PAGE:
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Native or the ‘Net? Why Not Both? Now that’s Progressive!

Posted on 6.01.2017
When companies consider building a digital presence, they often waver between focusing on doing so exclusively for the desktop/mobile Web or via iOS/Android applications first. In many ways, companies must choose between native or the ‘Net – but that is beginning to change.

Increasingly, designers and developers are taking a new approach altogether with progressive Web apps (PWAs), an evolution of the concept of “hybrid” apps, which satisfy nearly every expectation of today’s savvy and sophisticated user as well as the demands of modern enterprise – simultaneously. PWAs are essentially a Web application (e.g., mobile-friendly website) that leverage modern development techniques and technologies to deliver an app-like experience to users (that can be defined as one that is super-fast and offers similar functionality to an app – like swiping).
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PWAs enable companies (and the designers and developers they employ) to deploy their digital creations natively (on iOS or Android for example) and on the mobile/desktop Web itself, taking advantage of both channels, and the benefits of both channels – again, simultaneously.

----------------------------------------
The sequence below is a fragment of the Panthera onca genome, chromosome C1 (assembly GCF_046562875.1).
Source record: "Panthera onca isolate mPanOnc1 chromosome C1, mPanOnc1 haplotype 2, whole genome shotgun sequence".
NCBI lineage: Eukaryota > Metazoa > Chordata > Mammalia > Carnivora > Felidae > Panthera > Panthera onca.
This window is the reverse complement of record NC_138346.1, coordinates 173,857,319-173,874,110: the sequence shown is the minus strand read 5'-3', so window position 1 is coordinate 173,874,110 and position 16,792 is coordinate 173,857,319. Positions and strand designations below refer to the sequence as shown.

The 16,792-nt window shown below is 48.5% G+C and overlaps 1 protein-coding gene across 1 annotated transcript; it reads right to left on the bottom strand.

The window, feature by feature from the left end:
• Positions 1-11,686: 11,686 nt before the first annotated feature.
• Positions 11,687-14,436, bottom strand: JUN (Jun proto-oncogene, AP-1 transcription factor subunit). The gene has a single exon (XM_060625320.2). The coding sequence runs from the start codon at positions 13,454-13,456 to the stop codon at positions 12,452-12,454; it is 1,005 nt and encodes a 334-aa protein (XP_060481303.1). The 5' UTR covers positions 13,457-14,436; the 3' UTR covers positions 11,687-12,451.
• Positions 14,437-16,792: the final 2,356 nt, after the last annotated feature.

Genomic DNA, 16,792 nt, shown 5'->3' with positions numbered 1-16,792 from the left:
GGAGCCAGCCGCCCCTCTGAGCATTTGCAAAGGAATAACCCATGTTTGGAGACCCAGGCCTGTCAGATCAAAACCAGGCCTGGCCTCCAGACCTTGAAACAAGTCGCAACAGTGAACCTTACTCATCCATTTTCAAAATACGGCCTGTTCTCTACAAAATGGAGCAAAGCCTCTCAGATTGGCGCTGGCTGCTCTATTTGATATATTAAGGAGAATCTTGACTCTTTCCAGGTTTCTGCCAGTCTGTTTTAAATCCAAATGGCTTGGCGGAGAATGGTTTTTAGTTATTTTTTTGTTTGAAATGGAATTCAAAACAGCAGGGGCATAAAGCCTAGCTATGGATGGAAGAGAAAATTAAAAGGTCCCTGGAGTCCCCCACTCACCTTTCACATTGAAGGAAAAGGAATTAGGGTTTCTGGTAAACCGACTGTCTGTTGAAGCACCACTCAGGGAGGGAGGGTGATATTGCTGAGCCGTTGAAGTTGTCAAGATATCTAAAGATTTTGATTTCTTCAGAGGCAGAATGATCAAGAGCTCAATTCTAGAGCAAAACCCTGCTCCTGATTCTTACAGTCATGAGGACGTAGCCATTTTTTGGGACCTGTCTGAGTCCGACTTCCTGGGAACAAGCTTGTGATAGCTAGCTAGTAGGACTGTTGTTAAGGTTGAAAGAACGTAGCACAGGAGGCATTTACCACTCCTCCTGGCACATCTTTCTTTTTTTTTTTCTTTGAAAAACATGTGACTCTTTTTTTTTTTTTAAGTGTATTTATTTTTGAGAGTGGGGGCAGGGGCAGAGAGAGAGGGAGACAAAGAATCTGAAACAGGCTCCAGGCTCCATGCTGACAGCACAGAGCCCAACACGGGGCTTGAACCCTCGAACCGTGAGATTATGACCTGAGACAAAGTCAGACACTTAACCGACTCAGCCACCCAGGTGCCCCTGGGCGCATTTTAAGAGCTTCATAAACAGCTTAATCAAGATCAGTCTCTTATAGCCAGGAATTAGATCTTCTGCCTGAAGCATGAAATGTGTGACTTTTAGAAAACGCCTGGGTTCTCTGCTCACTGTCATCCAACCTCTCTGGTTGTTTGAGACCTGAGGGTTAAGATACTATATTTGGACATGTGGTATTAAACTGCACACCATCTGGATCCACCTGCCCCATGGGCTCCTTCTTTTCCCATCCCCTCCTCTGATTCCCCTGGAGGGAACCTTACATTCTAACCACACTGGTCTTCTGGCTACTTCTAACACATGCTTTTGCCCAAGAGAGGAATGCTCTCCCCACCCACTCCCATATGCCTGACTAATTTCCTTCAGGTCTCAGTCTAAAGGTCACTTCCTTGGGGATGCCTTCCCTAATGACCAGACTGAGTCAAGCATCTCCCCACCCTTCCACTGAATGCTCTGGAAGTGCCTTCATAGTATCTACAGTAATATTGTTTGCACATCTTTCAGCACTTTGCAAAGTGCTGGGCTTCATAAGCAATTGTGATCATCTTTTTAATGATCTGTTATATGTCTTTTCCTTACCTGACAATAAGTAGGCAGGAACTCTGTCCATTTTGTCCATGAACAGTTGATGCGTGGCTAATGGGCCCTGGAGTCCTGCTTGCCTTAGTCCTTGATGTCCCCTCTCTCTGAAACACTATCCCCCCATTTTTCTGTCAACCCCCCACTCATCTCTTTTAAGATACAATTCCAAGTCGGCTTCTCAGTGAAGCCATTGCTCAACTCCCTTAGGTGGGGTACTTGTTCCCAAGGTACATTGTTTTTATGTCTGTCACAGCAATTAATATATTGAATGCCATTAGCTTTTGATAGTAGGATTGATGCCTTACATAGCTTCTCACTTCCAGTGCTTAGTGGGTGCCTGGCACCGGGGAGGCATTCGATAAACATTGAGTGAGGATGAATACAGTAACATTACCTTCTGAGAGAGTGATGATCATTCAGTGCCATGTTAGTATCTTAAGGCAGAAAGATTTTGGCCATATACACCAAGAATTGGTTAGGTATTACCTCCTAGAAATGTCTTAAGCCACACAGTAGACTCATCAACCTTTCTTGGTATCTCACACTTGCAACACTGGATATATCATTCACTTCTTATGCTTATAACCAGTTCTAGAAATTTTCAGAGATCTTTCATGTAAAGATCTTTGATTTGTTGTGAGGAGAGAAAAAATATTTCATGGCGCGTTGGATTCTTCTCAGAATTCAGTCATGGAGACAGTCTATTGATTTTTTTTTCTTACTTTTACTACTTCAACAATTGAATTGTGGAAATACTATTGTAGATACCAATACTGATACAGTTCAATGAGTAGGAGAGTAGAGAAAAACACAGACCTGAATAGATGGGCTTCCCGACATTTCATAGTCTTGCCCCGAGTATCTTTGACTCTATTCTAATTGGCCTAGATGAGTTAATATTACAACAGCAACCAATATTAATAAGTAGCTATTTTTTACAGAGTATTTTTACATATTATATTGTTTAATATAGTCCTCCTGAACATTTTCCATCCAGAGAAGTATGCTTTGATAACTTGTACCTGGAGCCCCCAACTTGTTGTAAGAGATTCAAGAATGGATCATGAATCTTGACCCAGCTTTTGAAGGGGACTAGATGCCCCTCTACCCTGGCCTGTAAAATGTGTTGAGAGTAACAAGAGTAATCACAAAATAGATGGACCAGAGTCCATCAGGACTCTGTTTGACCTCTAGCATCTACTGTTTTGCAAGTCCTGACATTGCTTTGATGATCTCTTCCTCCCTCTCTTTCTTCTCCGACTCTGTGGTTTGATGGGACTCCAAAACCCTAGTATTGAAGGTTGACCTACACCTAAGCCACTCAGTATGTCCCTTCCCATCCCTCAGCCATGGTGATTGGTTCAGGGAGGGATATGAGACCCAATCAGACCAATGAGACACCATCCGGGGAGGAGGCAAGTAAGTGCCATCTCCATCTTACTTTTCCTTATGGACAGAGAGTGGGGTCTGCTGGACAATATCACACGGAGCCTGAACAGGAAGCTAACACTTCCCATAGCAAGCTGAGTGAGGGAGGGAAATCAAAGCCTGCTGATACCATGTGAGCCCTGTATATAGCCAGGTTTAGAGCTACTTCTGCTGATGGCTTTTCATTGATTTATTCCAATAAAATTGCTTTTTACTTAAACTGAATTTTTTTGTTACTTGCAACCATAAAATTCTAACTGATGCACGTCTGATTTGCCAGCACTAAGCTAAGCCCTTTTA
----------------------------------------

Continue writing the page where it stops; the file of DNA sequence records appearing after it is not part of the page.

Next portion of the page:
When Google first proposed the concept back in 2015, only visionaries understood the immensity of the potential impact. Today, digital-minded companies are finally realizing their many benefits and potential. These types of websites are called “progressive” because, in essence, they become progressively better depending on what technology is available – loading and performing on a number of different browsers and devices regardless of screen size and other specifications.